How a jury is selected

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A jury is made up of 12 people, but more than 12 people are summoned to the selection process. This is to make sure the jury is made up of a variety of people that accurately represents wider community.

This means that even though you’ve been summoned, you might not get selected to be on a jury.

Pre-trial ballot

When you arrive at court, you’ll be asked for your name and asked to wait in the area set aside for jurors. The court will play a DVD for you to watch about being on a jury.

The court registrar will usually randomly draw the names of possible jurors from a ballot box, and these people will go into a courtroom. In some courts, or if there’s only one trial happening that day, there may not be a pre-trial ballot process.

If your name wasn’t called, you might be:

  • asked to wait for a second pre-trial ballot later in the day
  • told you can go home or back to work. You’ll need to look on the Ministry of Justice website or call the court to check if you need to come back to court the next day or later in the week.

Jury ballot

If your name was called out in the pre-trial ballot, you’ll go to the next stage of the process, which is the jury ballot. 

The jury ballot is held in the courtroom. The defendant will be in the courtroom and you’ll be told what they’ve been charged with. 

The court registrar will call out people’s names. If your name is called, you’ll be asked to walk to the jury box.

If at this point you need to be excused for any reason that’s not related to your health or an emergency, you should tell court staff that you have a problem that may stop you from being a juror. You should ask to speak to the judge. The judge will then decide whether you’ll be excused.

Examples of reasons not related to your health or an emergency include:

  • your request for an excusal or deferral has been declined
  • you have language difficulties
  • your knowledge of someone involved with the case, or your personal experiences, could affect your ability to be fair and open-minded.


If a lawyer calls out the word “challenge” before you sit down in the jury box, it means you won’t be selected to be part of that jury. Court staff will let you know if you need to stay for another pre-trial ballot or if you can leave the court.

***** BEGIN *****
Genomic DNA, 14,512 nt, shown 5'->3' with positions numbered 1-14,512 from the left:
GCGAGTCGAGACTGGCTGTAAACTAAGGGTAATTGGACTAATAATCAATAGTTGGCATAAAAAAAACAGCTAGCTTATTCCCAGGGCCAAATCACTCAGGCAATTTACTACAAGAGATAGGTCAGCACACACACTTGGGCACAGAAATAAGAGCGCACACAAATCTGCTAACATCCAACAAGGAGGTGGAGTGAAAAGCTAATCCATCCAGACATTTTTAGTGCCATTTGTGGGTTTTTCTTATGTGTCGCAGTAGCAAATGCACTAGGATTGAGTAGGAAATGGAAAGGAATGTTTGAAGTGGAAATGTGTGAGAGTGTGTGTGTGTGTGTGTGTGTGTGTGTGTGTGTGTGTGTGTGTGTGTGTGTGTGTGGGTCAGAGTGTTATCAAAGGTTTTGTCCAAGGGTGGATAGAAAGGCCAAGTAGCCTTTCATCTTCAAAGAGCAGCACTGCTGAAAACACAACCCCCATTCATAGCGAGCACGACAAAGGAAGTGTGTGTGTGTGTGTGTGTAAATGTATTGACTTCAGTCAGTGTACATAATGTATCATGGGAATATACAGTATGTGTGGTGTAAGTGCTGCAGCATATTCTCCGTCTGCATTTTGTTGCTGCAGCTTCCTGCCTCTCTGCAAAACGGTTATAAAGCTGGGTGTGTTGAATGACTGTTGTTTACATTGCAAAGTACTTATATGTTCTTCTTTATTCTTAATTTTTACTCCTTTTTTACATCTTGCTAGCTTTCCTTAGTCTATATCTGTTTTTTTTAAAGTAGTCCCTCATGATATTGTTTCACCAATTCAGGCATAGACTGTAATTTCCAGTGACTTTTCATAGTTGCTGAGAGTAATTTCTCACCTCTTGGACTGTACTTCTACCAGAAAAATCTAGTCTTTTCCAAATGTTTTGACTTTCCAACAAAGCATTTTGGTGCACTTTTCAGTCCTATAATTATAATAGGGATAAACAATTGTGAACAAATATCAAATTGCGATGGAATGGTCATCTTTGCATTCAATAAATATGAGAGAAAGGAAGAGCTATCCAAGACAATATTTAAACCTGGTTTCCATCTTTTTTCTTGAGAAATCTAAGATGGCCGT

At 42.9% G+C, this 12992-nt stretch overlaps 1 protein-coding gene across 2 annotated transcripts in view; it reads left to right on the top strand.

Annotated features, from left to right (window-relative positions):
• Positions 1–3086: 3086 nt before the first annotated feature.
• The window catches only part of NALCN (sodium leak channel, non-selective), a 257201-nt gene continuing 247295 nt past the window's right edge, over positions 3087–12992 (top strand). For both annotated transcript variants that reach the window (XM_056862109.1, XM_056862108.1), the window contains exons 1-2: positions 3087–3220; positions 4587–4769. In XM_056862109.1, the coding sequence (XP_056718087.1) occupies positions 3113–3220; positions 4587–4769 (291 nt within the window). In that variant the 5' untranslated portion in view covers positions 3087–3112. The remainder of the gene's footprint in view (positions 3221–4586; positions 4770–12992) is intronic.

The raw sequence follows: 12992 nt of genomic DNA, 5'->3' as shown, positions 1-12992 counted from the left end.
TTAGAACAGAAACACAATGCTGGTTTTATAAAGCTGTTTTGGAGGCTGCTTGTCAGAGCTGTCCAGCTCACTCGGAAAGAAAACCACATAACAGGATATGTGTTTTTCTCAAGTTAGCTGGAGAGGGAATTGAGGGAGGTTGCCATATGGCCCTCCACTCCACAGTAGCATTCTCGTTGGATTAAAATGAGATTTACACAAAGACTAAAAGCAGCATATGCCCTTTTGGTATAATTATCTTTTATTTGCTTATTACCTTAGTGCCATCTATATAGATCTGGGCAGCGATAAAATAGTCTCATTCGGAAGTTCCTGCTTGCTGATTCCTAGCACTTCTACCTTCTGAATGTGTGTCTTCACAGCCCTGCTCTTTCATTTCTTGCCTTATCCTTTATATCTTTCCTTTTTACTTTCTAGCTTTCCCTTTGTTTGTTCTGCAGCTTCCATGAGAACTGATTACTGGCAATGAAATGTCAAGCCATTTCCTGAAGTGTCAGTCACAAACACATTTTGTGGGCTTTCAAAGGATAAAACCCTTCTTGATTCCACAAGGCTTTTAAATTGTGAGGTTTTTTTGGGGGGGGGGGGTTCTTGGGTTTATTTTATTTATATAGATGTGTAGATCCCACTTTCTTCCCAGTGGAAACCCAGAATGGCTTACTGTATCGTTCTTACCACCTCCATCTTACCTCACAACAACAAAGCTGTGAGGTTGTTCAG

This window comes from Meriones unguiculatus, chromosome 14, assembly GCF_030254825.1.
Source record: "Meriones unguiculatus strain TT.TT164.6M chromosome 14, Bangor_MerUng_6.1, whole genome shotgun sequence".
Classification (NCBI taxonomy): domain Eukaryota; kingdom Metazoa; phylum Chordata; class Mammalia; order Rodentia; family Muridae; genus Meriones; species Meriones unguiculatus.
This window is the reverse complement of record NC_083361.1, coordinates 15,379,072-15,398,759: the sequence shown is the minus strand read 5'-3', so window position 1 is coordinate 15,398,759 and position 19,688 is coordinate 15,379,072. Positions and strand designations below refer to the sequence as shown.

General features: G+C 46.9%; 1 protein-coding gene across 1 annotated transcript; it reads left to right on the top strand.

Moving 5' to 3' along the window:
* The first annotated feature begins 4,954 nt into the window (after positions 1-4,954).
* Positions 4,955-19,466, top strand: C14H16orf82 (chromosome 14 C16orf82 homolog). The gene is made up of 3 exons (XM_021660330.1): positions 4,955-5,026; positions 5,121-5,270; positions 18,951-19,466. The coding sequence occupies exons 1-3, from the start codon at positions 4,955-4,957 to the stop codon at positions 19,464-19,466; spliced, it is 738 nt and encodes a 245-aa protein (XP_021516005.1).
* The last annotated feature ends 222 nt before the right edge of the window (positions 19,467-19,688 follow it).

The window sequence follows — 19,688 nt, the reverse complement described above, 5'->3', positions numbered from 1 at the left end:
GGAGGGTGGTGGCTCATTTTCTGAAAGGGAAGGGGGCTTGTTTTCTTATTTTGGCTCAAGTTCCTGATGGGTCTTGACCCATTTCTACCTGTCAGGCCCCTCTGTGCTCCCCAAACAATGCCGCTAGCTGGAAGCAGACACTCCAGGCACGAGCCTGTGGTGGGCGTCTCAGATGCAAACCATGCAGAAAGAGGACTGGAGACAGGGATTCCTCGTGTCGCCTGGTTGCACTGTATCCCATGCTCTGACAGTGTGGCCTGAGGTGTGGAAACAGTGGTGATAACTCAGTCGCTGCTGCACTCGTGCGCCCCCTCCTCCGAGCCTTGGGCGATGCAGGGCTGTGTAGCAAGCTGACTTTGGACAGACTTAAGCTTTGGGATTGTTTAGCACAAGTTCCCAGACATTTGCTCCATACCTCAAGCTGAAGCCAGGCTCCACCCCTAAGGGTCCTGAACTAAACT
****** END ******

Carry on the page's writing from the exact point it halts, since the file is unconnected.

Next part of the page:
If a lawyer challenges you, don’t take it personally. A challenge is a usual part of the jury process and lawyers don’t have to give a reason for challenging jurors. They can use their challenges to get a cross-section of people on the jury.

No challenge

If you’re not challenged, you take your seat in the jury box and wait to be sworn in.

Jury vetting

Jury vetting is a process whereby Crown prosecutors receive from the New Zealand Police information about previous criminal convictions of those whose names appear on the jury panel, to assist in determining whether or not to challenge those people from becoming jurors.

In cases where the practice of jury vetting is undertaken, a Crown prosecutor should disclose to a defendant any previous convictions of a potential juror known to the Crown, if the previous convictions give rise to a real risk that the juror might be prejudiced against the defendant or in favour of the Crown.

Swearing-in process

As a juror, you must promise to do your best to be fair and open-minded. You make this promise by swearing an oath or making an affirmation. Court staff will help you do this. 

The jury is then ‘empanelled’ — this just means that the 12 people are officially confirmed as the jury for the trial.

At a time decided by the judge, the jury will be asked to choose a foreperson who will represent the jury during the trial. The foreperson leads the discussion and makes sure jurors discuss the issues openly, fairly, in an orderly way and with respect for every juror’s opinion. They oversee the voting process, count the votes and sign the verdict form.

The foreperson is also responsible for delivering to the court attendant any communications the jury may want to make to the judge, and for announcing the verdicts in the courtroom at the end of the trial.

In some longer trials, the foreperson may be chosen later in the trial, rather than at the beginning.

COVID-19 testing

Once the jury has been empanelled, they will be asked to take a COVID-19 Rapid Antigen Test. This will be done in the first three days of the trial, and every second day after that. The trial judge will confirm the length and frequency. If you have any concerns about testing or do not wish to be tested, please talk to court staff and they will arrange for you to speak with the judge. The judge will determine next steps. Please note that testing is voluntary.

A video on how to self-administer a Rapid Antigen Test will be shown to you at court, or instructions on how to take the test will be provided. You can also view the video here at:

How to self-administer a Rapid Antigen Test(external link)

Once all empanelled jurors test negative, the trial will begin.